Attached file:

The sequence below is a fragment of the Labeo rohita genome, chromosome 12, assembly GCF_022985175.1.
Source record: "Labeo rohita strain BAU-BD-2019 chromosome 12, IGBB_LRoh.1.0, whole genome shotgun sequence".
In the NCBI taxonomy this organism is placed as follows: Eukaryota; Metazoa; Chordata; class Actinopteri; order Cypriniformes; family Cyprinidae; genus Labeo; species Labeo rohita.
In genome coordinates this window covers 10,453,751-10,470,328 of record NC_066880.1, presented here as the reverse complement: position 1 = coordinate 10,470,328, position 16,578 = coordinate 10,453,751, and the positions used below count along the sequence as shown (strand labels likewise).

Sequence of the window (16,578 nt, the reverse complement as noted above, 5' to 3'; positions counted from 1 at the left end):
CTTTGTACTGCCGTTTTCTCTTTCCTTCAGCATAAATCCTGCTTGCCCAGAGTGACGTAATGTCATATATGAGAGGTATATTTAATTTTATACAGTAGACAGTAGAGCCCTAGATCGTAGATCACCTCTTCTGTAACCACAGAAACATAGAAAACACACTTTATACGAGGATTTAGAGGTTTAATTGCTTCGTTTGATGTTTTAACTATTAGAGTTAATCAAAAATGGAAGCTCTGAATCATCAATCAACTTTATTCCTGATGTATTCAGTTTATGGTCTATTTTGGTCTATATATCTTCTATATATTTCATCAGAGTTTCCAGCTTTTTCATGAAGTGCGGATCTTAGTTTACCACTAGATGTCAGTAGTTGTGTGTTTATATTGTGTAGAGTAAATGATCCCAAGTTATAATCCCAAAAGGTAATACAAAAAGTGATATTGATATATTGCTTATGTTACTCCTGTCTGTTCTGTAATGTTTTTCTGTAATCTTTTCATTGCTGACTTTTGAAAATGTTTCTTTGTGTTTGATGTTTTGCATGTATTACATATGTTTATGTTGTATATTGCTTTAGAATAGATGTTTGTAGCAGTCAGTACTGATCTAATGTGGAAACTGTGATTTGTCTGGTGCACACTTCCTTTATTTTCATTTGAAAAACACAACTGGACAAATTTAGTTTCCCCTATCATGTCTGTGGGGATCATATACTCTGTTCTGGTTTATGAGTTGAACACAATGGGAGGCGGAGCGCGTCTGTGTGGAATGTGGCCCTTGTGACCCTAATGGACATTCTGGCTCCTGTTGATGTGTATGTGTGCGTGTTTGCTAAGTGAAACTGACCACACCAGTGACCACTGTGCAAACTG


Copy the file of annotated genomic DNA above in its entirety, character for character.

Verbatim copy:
The sequence below is a fragment of the Labeo rohita genome, chromosome 12, assembly GCF_022985175.1.
Source record: "Labeo rohita strain BAU-BD-2019 chromosome 12, IGBB_LRoh.1.0, whole genome shotgun sequence".
In the NCBI taxonomy this organism is placed as follows: Eukaryota; Metazoa; Chordata; class Actinopteri; order Cypriniformes; family Cyprinidae; genus Labeo; species Labeo rohita.
In genome coordinates this window covers 10,453,751-10,470,328 of record NC_066880.1, presented here as the reverse complement: position 1 = coordinate 10,470,328, position 16,578 = coordinate 10,453,751, and the positions used below count along the sequence as shown (strand labels likewise).

Sequence of the window (16,578 nt, the reverse complement as noted above, 5' to 3'; positions counted from 1 at the left end):
CTTTGTACTGCCGTTTTCTCTTTCCTTCAGCATAAATCCTGCTTGCCCAGAGTGACGTAATGTCATATATGAGAGGTATATTTAATTTTATACAGTAGACAGTAGAGCCCTAGATCGTAGATCACCTCTTCTGTAACCACAGAAACATAGAAAACACACTTTATACGAGGATTTAGAGGTTTAATTGCTTCGTTTGATGTTTTAACTATTAGAGTTAATCAAAAATGGAAGCTCTGAATCATCAATCAACTTTATTCCTGATGTATTCAGTTTATGGTCTATTTTGGTCTATATATCTTCTATATATTTCATCAGAGTTTCCAGCTTTTTCATGAAGTGCGGATCTTAGTTTACCACTAGATGTCAGTAGTTGTGTGTTTATATTGTGTAGAGTAAATGATCCCAAGTTATAATCCCAAAAGGTAATACAAAAAGTGATATTGATATATTGCTTATGTTACTCCTGTCTGTTCTGTAATGTTTTTCTGTAATCTTTTCATTGCTGACTTTTGAAAATGTTTCTTTGTGTTTGATGTTTTGCATGTATTACATATGTTTATGTTGTATATTGCTTTAGAATAGATGTTTGTAGCAGTCAGTACTGATCTAATGTGGAAACTGTGATTTGTCTGGTGCACACTTCCTTTATTTTCATTTGAAAAACACAACTGGACAAATTTAGTTTCCCCTATCATGTCTGTGGGGATCATATACTCTGTTCTGGTTTATGAGTTGAACACAATGGGAGGCGGAGCGCGTCTGTGTGGAATGTGGCCCTTGTGACCCTAATGGACATTCTGGCTCCTGTTGATGTGTATGTGTGCGTGTTTGCTAAGTGAAACTGACCACACCAGTGACCACTGTGCAAACTG